STANDARD Life, billionaire George Soros and the Abu Dhabi Investment Authority were among the 16 investors given preferential treatment in the controversial Royal Mail privatisation, the Coalition has revealed, as Labour accused it of a £1 billion taxpayer "rip-off".
During a stormy Prime Minister's Questions, Ed Miliband claimed David Cameron's government had orchestrated a "sweetheart deal" with City investors, but the PM accused the Labour leader of harking back to the anti-privatisation days of Michael Foot and Neil Kinnock, insisting the sale had been a "success for our country".
Yet within an hour the Business Department succumbed to mounting pressure and published the names of the so-called 16 "pilot fishing investors", with Business Secretary Vince Cable confirming they included hedge funds and overseas sovereign wealth funds.
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They were: the Abu Dhabi Investment Authority; BlackRock; Capital Research; Fidelity Worldwide; GIC, Henderson; JP Morgan; Kuwait Investment Office; Lansdowne Partners; Lazard Asset Management; Och Ziff; Schroders; Soros; Standard Life; Third Point; and Threadneedle.
Earlier this year, Royal Mail shares reached 618p. Yesterday, they were trading at 529p, 60% above the offer price.
William Bain, the Glasgow MP, demanded to know which investors had profited from the "knock-down" sale and by how much.
He asked: "What contacts took place between ministers and these investors prior to their expression of interest in buying shares? How can the public have confidence in this cut-price sell-off, where one of the biggest beneficiaries was Fidelity Worldwide, whose investment arm have donated nearly £1m to the Conservative Party?"
His Scottish Labour colleague, John Robertson, was also incensed, tweeting how Mr Cameron had been exposed by the Labour leadership in "helping his friends make millions off the back of British taxpayers".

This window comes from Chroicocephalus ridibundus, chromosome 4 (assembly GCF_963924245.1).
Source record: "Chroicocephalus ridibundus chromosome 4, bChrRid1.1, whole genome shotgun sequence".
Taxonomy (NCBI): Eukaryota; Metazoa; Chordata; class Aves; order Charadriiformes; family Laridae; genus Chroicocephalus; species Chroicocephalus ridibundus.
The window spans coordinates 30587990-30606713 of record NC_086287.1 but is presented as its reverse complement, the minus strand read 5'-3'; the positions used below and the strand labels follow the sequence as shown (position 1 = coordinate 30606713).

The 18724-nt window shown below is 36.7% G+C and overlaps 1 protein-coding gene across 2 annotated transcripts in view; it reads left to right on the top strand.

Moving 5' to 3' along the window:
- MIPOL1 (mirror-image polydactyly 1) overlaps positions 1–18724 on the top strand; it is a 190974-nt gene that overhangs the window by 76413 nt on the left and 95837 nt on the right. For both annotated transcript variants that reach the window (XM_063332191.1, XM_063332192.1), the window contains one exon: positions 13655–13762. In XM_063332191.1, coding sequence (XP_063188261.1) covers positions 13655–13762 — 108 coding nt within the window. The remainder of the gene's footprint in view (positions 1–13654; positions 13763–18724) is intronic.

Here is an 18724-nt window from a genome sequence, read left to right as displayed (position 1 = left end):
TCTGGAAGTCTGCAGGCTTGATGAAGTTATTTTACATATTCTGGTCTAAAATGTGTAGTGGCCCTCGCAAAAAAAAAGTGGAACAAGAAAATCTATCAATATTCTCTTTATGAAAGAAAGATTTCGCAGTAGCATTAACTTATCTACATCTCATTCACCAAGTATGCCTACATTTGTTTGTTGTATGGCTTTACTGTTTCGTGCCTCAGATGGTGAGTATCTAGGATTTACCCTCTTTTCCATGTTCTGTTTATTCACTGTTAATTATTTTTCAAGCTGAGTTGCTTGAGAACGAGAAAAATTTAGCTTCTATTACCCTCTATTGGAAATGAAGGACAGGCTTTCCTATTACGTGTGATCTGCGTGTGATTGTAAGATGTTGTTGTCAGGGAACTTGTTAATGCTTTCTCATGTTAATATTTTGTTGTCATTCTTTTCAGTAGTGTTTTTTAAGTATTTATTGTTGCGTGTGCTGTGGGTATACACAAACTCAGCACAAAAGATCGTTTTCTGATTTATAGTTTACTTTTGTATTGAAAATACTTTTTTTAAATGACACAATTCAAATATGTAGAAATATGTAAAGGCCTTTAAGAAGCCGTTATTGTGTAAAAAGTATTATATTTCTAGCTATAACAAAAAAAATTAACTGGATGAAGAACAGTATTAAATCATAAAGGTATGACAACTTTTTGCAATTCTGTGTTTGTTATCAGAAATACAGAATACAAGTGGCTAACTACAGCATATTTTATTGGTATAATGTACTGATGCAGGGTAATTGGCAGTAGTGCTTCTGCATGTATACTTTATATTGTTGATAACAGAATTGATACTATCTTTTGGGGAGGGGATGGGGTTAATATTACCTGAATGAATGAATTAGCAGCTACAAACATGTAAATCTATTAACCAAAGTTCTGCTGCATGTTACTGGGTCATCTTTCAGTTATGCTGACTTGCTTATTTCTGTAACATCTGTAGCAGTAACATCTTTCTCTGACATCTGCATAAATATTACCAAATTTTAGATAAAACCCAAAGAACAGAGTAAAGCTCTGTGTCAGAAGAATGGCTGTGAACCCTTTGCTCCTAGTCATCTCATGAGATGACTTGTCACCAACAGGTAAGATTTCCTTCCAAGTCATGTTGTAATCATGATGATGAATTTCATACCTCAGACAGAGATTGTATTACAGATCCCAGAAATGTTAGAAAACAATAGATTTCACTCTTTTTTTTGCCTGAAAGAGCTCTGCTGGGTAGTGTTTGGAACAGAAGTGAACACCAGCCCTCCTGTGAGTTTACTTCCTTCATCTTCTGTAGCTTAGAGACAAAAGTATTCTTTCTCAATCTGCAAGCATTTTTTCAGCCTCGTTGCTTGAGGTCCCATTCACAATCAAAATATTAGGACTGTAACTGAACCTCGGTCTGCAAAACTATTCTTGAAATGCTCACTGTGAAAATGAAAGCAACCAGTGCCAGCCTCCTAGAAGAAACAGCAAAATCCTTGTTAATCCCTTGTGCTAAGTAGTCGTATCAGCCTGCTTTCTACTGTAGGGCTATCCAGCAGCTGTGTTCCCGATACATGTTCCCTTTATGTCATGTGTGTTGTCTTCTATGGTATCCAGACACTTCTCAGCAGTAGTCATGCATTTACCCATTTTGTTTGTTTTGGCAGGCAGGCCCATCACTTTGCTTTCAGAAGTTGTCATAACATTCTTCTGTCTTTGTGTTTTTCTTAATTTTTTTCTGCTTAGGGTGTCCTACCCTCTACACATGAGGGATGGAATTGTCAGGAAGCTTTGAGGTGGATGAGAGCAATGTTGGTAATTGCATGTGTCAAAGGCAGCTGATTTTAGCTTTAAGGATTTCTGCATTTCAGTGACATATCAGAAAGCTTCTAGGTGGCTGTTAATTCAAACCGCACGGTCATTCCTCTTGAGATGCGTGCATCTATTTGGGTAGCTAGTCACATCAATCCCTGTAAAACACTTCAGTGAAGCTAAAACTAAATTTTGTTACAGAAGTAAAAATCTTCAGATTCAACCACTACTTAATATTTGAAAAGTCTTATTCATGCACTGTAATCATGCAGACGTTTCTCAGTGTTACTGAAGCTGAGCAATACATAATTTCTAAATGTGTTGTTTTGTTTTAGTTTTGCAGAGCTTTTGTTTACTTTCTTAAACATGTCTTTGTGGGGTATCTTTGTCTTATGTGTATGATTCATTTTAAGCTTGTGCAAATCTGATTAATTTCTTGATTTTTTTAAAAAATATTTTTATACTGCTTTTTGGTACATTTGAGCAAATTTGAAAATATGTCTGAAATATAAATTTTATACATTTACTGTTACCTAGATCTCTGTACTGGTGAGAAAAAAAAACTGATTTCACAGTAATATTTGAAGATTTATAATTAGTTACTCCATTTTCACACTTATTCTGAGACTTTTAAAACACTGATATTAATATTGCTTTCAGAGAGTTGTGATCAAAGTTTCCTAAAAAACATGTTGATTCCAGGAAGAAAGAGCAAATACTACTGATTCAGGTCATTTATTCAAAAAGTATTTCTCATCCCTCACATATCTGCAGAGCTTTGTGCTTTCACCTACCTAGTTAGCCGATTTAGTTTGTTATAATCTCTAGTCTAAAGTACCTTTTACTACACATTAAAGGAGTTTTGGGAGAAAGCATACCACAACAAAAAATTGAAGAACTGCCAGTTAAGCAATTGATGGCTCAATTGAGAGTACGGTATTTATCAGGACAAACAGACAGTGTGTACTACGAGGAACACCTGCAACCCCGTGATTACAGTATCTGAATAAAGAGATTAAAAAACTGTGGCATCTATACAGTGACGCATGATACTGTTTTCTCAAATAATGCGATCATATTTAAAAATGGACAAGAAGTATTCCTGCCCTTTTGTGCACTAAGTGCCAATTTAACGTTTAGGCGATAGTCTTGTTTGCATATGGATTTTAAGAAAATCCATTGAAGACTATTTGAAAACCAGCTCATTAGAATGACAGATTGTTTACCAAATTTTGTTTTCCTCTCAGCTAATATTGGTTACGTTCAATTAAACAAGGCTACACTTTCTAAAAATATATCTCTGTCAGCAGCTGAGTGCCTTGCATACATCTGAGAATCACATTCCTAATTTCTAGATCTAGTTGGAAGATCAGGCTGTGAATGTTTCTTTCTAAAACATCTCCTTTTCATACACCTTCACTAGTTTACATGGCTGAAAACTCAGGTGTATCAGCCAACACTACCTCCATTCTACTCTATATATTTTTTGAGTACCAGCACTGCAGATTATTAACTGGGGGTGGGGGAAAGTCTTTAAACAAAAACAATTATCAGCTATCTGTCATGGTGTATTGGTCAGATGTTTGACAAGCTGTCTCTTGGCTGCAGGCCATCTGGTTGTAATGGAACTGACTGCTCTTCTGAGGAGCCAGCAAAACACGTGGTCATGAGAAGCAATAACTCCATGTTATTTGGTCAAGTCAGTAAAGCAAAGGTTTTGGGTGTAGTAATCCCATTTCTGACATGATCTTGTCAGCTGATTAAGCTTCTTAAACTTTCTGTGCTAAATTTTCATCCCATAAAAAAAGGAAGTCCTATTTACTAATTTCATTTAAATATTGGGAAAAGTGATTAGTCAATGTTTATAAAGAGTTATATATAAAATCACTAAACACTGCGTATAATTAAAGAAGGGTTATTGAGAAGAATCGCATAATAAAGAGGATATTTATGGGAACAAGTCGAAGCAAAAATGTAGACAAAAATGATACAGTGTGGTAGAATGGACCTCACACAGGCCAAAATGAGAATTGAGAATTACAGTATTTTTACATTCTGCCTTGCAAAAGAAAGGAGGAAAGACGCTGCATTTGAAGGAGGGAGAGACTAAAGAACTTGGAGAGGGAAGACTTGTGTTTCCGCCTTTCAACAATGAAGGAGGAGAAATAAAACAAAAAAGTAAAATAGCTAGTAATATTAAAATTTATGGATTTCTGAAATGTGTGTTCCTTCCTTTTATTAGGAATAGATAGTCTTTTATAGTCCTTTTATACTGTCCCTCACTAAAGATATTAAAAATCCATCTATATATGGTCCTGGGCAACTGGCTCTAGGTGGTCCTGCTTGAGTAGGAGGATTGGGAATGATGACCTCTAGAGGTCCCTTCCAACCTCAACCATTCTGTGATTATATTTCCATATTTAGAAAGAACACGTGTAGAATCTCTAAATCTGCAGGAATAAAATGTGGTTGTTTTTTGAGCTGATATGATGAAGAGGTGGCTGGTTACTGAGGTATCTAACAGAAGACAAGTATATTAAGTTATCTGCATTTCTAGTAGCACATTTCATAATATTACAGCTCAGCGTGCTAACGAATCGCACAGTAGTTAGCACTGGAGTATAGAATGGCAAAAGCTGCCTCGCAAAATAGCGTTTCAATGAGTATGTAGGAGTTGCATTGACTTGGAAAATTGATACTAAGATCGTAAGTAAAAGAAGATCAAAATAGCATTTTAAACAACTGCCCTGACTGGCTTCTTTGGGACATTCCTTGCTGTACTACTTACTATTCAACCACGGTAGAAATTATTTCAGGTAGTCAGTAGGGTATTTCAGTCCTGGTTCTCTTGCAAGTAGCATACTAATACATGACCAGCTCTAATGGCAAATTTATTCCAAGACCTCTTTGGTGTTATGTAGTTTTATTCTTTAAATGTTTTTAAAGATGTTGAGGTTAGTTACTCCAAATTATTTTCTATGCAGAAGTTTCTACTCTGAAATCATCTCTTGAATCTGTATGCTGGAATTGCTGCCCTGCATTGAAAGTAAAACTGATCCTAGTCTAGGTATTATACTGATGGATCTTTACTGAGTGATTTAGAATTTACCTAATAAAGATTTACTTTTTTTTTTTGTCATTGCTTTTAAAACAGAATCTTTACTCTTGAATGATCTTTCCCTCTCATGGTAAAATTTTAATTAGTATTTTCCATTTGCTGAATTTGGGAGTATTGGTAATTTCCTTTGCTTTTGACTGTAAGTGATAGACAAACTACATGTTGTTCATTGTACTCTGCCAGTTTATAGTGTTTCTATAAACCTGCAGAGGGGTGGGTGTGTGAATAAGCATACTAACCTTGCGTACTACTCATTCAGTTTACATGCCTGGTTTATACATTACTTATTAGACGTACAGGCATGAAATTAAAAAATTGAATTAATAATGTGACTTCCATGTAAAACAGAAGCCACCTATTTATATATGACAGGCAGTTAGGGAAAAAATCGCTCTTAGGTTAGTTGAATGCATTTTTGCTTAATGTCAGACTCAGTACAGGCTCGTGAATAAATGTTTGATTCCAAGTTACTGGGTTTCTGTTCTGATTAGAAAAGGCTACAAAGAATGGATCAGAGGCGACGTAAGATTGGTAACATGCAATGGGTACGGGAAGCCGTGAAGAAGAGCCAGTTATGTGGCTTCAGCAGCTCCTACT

In the Commons exchanges, Mr Miliband said the privileged investors were given a "golden ticket" to buy Royal Mail shares and then sold them on day one of privatisation, making a "fast buck". "The reason this matters," declared the Labour leader, "is because the sale was grossly undervalued; shares sold for £1.7bn at privatisation are now worth £2.7bn. And who cashed in? Twelve of the 16 so-called long-term investors made a killing worth hundreds of millions of pounds within weeks."
He added: "The more we know about this privatisation, the bigger the fiasco it is. A national asset sold at a knock-down price; a sweetheart deal for the City and the Government totally bungled the sale. Everything about this privatisation stinks."
But Mr Cameron defended the sale. In response to questions over what assurances investors had given in return for their shares, he insisted there was "no agreement". The PM told MPs: "What we are talking about is an exercise in privatising the Royal Mail, which has been a success for our country.
"A business that lost £1bn under Labour has now paid money back to the taxpayer, is making profits and the people we should be praising are the 140,000 employees of Royal Mail who are now under this Government shareholders in the business they work for."
During 2012 and 2013, 65 global investment funds were approached to gauge their interest in buying Royal Mail shares at flotation. The 21 who showed the strongest support were approached in a "pilot fishing" exercise with 16 allocated shares.